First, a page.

Major General Ordartey
Date of Birth: 1934
Time of Birth:
Place of Birth: Osu
Major General Neville Alexander Odartey-Wellington (1934–1979) was a distinguished Ghanaian army officer known for his significant contributions to the military and civil administration. He served as the Chief of Army Staff of the Ghana Army from 1978 to 1979, and his life was tragically cut short during the 4 June 1979 military uprising in Ghana.
Odartey-Wellington received his education at Accra Academy in Ghana and underwent military training at prestigious institutions, including the Royal Military Academy Sandhurst (RMAS) and the United States Army Infantry School (Fort Benning, Georgia). His military career included active service in the Congo during the Congo Crisis and participation in the Ghanaian UNIFIL contingent in the Middle East.
Described as a "soldier's soldier," Odartey-Wellington held various military and civil administrative positions under the National Redemption Council (NRC) and Supreme Military Council I (SMC I) governments. He served as Chief Executive of the Ghana Timber Marketing Board, Commissioner of Health, and Commissioner of Agriculture, where he played a key role in implementing the nationalistic "Operation Feed Yourself" program.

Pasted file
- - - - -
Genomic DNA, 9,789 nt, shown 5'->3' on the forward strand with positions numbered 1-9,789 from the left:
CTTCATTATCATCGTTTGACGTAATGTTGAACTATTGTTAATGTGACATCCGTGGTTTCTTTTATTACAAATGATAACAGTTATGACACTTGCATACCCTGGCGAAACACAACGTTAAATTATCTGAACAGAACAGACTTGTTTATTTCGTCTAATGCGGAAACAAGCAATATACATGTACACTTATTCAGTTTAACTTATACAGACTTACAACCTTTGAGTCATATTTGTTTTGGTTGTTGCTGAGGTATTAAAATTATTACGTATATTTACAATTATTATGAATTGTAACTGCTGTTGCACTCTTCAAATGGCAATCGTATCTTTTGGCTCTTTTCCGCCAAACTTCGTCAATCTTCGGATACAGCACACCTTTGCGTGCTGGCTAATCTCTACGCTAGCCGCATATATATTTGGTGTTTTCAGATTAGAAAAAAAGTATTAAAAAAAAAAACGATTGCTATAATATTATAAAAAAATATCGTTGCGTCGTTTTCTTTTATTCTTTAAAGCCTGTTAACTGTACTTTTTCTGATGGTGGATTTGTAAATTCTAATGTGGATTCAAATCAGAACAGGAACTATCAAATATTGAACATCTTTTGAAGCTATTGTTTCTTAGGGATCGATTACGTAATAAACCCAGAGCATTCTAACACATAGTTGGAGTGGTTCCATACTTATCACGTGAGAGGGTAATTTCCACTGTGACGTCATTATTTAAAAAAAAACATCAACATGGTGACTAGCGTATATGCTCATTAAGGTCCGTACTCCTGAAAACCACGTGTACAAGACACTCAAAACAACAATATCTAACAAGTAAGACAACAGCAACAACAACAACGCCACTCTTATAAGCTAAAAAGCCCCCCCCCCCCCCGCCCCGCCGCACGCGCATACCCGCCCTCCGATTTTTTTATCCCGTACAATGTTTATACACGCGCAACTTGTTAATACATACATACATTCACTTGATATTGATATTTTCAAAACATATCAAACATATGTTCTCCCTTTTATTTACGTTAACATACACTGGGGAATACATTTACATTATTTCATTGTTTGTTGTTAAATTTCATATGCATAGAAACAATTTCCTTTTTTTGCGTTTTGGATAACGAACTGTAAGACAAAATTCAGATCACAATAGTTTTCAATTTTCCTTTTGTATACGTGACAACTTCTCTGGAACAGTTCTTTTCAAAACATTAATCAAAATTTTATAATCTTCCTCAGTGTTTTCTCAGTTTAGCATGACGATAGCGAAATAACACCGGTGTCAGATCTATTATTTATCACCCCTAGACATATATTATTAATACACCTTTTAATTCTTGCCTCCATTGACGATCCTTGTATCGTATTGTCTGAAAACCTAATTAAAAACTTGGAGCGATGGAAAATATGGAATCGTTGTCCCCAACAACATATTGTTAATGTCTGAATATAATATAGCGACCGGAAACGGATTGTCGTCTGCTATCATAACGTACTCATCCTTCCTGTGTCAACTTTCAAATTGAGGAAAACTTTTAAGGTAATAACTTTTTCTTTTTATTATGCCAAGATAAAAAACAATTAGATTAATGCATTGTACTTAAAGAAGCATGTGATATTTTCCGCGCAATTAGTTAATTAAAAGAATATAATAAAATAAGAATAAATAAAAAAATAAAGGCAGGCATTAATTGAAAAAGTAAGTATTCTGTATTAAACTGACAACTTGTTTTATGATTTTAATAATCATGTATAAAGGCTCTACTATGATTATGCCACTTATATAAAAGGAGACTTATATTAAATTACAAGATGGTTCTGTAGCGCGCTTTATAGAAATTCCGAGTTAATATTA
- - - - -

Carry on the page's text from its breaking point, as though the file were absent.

Odartey-Wellington's leadership extended to commanding the No. 1 Infantry Brigade Group, and he is believed to have led the palace coup that removed General I. K. Acheampong as Head of State in July 1978. In the subsequent SMC II regime led by General F.W.K. Akuffo, Odartey-Wellington was promoted to major general and became the Army Commander or Chief of Army Staff, holding a cabinet position. In this capacity, he represented Ghana at the UN General Assembly, addressing issues such as apartheid and Palestinian self-determination.
Tragically, Major General Odartey-Wellington lost his life during the June 4, 1979 military uprising that overthrew the SMC II government led by General Akuffo. Despite the success of the coup, he was buried with full military honors by the new regime at the Ghana Military Cemetery in Osu. The National Reconciliation Commission later commended him for his sense of duty and daring leadership in trying to quell the revolt to safeguard the transition process.